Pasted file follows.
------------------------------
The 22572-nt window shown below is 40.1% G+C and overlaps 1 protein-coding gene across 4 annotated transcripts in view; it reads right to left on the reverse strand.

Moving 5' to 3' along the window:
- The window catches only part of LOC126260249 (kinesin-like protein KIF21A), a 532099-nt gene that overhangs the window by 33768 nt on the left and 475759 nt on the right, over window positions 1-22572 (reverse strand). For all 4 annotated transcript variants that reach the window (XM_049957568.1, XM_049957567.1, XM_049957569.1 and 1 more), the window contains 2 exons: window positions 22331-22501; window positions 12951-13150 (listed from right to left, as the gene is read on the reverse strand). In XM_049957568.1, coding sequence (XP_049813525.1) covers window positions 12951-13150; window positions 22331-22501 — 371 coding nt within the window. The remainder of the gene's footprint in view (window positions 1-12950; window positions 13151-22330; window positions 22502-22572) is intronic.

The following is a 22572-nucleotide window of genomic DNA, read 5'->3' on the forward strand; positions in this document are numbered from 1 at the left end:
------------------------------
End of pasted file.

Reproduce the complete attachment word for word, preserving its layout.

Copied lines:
The 22572-nt window shown below is 40.1% G+C and overlaps 1 protein-coding gene across 4 annotated transcripts in view; it reads right to left on the reverse strand.

Moving 5' to 3' along the window:
- The window catches only part of LOC126260249 (kinesin-like protein KIF21A), a 532099-nt gene that overhangs the window by 33768 nt on the left and 475759 nt on the right, over window positions 1-22572 (reverse strand). For all 4 annotated transcript variants that reach the window (XM_049957568.1, XM_049957567.1, XM_049957569.1 and 1 more), the window contains 2 exons: window positions 22331-22501; window positions 12951-13150 (listed from right to left, as the gene is read on the reverse strand). In XM_049957568.1, coding sequence (XP_049813525.1) covers window positions 12951-13150; window positions 22331-22501 — 371 coding nt within the window. The remainder of the gene's footprint in view (window positions 1-12950; window positions 13151-22330; window positions 22502-22572) is intronic.

The following is a 22572-nucleotide window of genomic DNA, read 5'->3' on the forward strand; positions in this document are numbered from 1 at the left end: